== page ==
The professional in the age of the amateur: higher education and journalism on-the-job

Daniel Ashton (Bath Spa University, UK)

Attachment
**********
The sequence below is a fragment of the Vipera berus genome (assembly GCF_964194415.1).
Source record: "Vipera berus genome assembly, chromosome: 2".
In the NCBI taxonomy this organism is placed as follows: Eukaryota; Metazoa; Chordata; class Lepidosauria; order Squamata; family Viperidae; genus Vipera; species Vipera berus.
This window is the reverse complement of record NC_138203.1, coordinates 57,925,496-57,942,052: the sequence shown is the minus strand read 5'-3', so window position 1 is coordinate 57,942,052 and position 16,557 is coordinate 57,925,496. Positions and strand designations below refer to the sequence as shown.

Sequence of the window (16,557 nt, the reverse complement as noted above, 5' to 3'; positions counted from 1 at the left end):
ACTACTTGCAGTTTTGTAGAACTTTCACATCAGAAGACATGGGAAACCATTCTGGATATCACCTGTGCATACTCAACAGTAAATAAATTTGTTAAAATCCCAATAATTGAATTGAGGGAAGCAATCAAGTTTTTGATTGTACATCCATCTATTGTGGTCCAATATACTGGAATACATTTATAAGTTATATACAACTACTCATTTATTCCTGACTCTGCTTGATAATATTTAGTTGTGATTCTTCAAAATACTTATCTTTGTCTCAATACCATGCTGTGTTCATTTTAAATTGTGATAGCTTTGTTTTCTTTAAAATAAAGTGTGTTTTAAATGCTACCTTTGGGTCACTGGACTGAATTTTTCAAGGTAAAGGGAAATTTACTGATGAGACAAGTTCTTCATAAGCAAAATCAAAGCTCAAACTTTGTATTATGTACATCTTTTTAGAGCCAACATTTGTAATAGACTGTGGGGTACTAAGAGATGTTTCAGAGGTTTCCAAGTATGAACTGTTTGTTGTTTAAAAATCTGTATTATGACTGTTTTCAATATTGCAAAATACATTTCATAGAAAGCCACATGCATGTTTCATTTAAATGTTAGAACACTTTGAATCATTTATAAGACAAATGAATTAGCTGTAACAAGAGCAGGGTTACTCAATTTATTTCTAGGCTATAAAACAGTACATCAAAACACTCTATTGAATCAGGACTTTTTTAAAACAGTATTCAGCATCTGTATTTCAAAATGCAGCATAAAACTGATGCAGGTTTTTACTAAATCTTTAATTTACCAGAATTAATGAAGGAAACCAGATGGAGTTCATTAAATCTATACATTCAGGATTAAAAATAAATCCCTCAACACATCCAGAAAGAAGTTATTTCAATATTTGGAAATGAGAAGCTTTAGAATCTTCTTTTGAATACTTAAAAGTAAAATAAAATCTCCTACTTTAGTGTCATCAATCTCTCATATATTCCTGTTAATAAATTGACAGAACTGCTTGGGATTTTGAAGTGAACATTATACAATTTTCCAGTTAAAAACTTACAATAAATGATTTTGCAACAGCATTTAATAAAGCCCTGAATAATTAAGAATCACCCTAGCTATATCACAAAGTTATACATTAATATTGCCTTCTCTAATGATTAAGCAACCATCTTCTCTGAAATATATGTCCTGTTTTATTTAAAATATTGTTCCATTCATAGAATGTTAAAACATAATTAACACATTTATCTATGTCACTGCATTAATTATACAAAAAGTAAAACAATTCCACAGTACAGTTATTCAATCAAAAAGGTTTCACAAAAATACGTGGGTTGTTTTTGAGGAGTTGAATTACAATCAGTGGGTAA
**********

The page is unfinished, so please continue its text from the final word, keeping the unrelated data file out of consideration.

When in 2006 Time magazine declared that ‘You’ (referring to its readers) were its person of the year, it announced a mode of citizen participation in which election blogging and raw feeds from Baghdad and Beijing have been seen as key examples. Citizen journalism is a major element of participatory culture and is held up to illustrate the blurring roles of producer and consumer and of professional and amateur. This paper addresses the specificities of professional and amateur journalism in terms of higher education. Questions as to the potential of higher education journalism courses to prepare students to be journalists may be usefully explored with reference to transformations in user-created news and forms of collaboration between industry and education. Simon Frith and Peter Meech (2007) have noted a news industry perspective which suggests there is nothing to learn except by way of on-the-job training. This is a stance that is being refined, however, through the increasing importance of collaboration between industry and education, as advocated by the Department for Innovation, Universities and Skills, and as illustrated by British Journalism Training Council accreditation. Through industry and education collaborations students can be prepared as professional and industry-ready, and industry values and culture can be introduced. This marks out higher education as key site in which the notion of the professional can be asserted. This paper frames this issue by comparing journalism with other media industries. Findings from qualitative research addressing higher education trends, transformations around user-creativity, and the development of industry-ready students will be presented.

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